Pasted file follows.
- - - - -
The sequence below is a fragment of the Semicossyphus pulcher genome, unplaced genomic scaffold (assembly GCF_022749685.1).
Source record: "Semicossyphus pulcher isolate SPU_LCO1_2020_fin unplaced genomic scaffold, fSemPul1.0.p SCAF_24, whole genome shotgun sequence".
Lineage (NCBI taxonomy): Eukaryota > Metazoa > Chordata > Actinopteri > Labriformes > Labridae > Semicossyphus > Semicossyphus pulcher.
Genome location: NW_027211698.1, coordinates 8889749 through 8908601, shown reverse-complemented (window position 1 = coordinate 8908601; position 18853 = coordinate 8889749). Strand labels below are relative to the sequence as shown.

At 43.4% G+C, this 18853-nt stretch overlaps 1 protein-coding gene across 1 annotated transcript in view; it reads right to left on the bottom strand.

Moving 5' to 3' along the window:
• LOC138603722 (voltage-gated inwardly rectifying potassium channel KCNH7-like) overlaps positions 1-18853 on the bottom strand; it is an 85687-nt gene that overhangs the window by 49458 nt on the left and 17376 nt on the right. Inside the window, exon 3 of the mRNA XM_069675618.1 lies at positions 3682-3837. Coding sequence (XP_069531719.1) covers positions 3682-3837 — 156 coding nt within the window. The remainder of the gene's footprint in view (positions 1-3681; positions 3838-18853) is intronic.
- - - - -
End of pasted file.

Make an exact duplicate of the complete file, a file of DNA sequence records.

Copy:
The sequence below is a fragment of the Semicossyphus pulcher genome, unplaced genomic scaffold (assembly GCF_022749685.1).
Source record: "Semicossyphus pulcher isolate SPU_LCO1_2020_fin unplaced genomic scaffold, fSemPul1.0.p SCAF_24, whole genome shotgun sequence".
Lineage (NCBI taxonomy): Eukaryota > Metazoa > Chordata > Actinopteri > Labriformes > Labridae > Semicossyphus > Semicossyphus pulcher.
Genome location: NW_027211698.1, coordinates 8889749 through 8908601, shown reverse-complemented (window position 1 = coordinate 8908601; position 18853 = coordinate 8889749). Strand labels below are relative to the sequence as shown.

At 43.4% G+C, this 18853-nt stretch overlaps 1 protein-coding gene across 1 annotated transcript in view; it reads right to left on the bottom strand.

Moving 5' to 3' along the window:
• LOC138603722 (voltage-gated inwardly rectifying potassium channel KCNH7-like) overlaps positions 1-18853 on the bottom strand; it is an 85687-nt gene that overhangs the window by 49458 nt on the left and 17376 nt on the right. Inside the window, exon 3 of the mRNA XM_069675618.1 lies at positions 3682-3837. Coding sequence (XP_069531719.1) covers positions 3682-3837 — 156 coding nt within the window. The remainder of the gene's footprint in view (positions 1-3681; positions 3838-18853) is intronic.